10 Weather Idioms in British English
10 Weather Idioms. Idioms about weather and climate to help improve your English level.
I’m here to brighten up your day with this enlightening English lesson on weather idioms. You might not have the foggiest about about of the phrases I’m going to teach you today but together we can throw caution to the wind and weather the storm. If you don’t have time right to practise these phrases now, don’t worry you can save them for a rainy day or use them to break the ice sometime.
We have countless idioms in the English language, and the British also love to chat about the weather so let’s combine the two and learn the most commonly used weather-related idioms. There are hot weather idioms, idioms with cloud, idioms for heavy rain, sun idioms…. we also have many rainy day expressions and weather forecast phrases.
The 10 idioms below are phrases that most Native speakers will use often and without much thought. As Native English speakers use idioms as part of their normal language, learning to use idioms confidently and appropriately will help you to sound more natural.
Weather Idiom #1: To brighten up
To brighten up means to become more cheerful. ‘Brighten up’ is a separable phrasal verb, which means you can put an object in the middle of those two words which is being ‘brightened up’. For example: “Let’s brighten this room up”.
Weather Idiom #2: To take a shine to
To take a shine to something means to develop a liking for it.
“Phillip has taken a shine to Yorkshire tea, over Tetley.”
Weather Idiom #3: To chase rainbows
To chase rainbows means to pursue something that is impossible or very unlikely.
“Georgia wants to be a famous singer but with that voice, she’s chasing rainbows.”
Weather Idiom #4: To save for a rainy day
To save something for a rainy day means to keep it aside for a time when it might be needed in the future.
“I won some money on the lottery so I’m going to save it for a rainy day.”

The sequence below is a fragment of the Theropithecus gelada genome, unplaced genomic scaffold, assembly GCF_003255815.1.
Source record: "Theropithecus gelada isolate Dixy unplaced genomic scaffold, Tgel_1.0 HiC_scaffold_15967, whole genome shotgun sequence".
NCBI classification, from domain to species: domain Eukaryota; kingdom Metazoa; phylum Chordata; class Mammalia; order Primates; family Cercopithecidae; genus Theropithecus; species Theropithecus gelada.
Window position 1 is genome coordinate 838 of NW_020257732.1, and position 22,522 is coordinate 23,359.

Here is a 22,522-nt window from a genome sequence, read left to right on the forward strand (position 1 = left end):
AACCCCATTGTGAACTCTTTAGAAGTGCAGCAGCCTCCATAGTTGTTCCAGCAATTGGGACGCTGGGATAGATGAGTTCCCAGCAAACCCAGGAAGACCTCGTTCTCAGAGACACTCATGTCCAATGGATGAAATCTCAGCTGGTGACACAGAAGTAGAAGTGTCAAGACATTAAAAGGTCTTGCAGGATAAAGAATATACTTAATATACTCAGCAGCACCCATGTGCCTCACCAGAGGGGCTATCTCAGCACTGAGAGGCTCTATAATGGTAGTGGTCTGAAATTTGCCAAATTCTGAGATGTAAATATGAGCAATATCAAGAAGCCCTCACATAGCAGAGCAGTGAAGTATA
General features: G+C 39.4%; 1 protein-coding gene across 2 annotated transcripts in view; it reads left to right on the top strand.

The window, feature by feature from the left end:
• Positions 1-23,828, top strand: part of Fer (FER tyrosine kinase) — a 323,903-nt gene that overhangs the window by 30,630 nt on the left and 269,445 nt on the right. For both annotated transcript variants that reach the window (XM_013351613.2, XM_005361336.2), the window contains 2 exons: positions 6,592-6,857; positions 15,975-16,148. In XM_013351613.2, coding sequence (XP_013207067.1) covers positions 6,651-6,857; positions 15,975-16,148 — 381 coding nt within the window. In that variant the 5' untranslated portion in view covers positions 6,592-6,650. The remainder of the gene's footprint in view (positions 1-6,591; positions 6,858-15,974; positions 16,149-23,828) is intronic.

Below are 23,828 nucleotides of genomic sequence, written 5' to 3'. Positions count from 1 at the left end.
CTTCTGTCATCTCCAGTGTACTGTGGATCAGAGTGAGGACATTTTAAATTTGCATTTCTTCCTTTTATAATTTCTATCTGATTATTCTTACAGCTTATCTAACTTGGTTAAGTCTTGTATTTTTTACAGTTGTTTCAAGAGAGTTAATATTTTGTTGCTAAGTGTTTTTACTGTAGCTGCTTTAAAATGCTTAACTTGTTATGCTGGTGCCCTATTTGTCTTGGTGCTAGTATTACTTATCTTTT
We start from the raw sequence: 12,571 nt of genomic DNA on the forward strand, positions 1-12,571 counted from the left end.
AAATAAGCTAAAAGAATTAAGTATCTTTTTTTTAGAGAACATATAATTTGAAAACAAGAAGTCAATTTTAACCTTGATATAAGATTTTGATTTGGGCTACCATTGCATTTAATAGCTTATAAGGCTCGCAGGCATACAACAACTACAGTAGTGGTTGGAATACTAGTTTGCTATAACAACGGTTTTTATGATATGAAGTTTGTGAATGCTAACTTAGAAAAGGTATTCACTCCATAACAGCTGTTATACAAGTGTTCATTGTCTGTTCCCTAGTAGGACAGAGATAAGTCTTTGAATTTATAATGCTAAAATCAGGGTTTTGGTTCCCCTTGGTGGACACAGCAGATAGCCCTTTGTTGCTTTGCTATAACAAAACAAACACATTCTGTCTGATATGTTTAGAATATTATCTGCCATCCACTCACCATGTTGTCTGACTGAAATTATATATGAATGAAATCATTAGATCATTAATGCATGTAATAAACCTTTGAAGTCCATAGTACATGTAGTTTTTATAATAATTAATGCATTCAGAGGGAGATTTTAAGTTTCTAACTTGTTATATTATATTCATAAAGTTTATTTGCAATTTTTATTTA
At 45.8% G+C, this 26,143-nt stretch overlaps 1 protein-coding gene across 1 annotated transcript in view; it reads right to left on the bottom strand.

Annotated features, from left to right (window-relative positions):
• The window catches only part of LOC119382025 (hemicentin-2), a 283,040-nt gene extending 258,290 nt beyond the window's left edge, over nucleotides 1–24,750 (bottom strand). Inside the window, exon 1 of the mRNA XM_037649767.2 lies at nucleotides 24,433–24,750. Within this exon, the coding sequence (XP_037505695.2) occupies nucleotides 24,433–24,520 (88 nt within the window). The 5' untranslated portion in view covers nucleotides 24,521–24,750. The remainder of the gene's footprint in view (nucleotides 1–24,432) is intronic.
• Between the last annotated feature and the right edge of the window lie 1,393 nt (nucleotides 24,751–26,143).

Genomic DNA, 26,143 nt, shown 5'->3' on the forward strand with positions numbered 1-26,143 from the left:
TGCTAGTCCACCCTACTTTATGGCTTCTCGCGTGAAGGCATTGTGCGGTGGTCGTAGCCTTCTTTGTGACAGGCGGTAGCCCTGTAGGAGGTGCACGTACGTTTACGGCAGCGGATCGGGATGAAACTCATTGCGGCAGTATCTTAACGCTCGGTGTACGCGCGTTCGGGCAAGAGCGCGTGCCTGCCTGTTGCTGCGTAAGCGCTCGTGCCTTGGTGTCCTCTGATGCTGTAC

Weather Idiom #5: Right as rain
If someone is ‘right as rain’, that means they are well, fit and healthy.
“Yesterday I was unwell but today I feel right as rain.”
Weather Idiom #6: To take a rain check
To take a rain check, this is more of an American phrase which we are beginning to see more and more in British English and it means to cancel or refuse something with an intention to do it another time.
Person 1: “Are we still going for coffee later.”
Person 2: “Let’s take a rain check. Maybe next week.”
Weather Idiom #7: To weather the storm
To weather the storm means to survive through difficulties.
“I had a really difficult month but I told myself to weather the storm and everything is finally back to normal.”
Weather Idiom #8: To rain on someone’s parade
To rain on someone’s parade means to stop them from enjoying themselves or to ruin their plans.
“I don’t want to rain on your parade but you’re being so loud. Please could you be a bit quieter?”
Weather Idiom #9: To shoot the breeze
To shoot the breeze means to have an informal chat.
“Do you want to go for a walk and shoot the breeze?”
Weather Idiom #10: To catch wind
To catch wind of something means to hear a rumour about it.
“I’ve caught wind that your sister is having a baby.”
So there we have 10 weather-based British idioms! How many of them did you know already? If you would like to hear 10 more then check out the complete list in the video below.
Can you think of any I haven’t mentioned? Hop over to my YouTube channel to join the debate or leave a comment below.
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